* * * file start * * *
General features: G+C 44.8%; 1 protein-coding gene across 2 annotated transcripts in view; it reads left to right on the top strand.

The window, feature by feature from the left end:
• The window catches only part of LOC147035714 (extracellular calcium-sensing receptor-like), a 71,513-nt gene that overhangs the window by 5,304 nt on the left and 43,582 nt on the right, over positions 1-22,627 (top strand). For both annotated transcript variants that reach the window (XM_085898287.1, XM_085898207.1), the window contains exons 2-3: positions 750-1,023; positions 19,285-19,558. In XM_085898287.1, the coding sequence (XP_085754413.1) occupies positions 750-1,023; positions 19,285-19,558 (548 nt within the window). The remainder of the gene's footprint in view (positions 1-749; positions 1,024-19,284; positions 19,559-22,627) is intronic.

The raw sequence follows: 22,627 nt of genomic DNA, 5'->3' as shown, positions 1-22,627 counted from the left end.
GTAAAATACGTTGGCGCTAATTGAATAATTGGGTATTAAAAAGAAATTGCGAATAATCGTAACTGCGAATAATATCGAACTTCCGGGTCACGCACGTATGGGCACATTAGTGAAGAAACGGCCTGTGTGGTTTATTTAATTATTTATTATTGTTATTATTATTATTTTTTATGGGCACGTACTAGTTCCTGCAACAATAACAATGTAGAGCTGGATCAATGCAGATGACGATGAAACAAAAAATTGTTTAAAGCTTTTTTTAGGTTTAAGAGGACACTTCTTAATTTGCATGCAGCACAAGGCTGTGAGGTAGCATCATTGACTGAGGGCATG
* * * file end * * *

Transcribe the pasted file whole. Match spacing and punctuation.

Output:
General features: G+C 44.8%; 1 protein-coding gene across 2 annotated transcripts in view; it reads left to right on the top strand.

The window, feature by feature from the left end:
• The window catches only part of LOC147035714 (extracellular calcium-sensing receptor-like), a 71,513-nt gene that overhangs the window by 5,304 nt on the left and 43,582 nt on the right, over positions 1-22,627 (top strand). For both annotated transcript variants that reach the window (XM_085898287.1, XM_085898207.1), the window contains exons 2-3: positions 750-1,023; positions 19,285-19,558. In XM_085898287.1, the coding sequence (XP_085754413.1) occupies positions 750-1,023; positions 19,285-19,558 (548 nt within the window). The remainder of the gene's footprint in view (positions 1-749; positions 1,024-19,284; positions 19,559-22,627) is intronic.

The raw sequence follows: 22,627 nt of genomic DNA, 5'->3' as shown, positions 1-22,627 counted from the left end.
GTAAAATACGTTGGCGCTAATTGAATAATTGGGTATTAAAAAGAAATTGCGAATAATCGTAACTGCGAATAATATCGAACTTCCGGGTCACGCACGTATGGGCACATTAGTGAAGAAACGGCCTGTGTGGTTTATTTAATTATTTATTATTGTTATTATTATTATTTTTTATGGGCACGTACTAGTTCCTGCAACAATAACAATGTAGAGCTGGATCAATGCAGATGACGATGAAACAAAAAATTGTTTAAAGCTTTTTTTAGGTTTAAGAGGACACTTCTTAATTTGCATGCAGCACAAGGCTGTGAGGTAGCATCATTGACTGAGGGCATG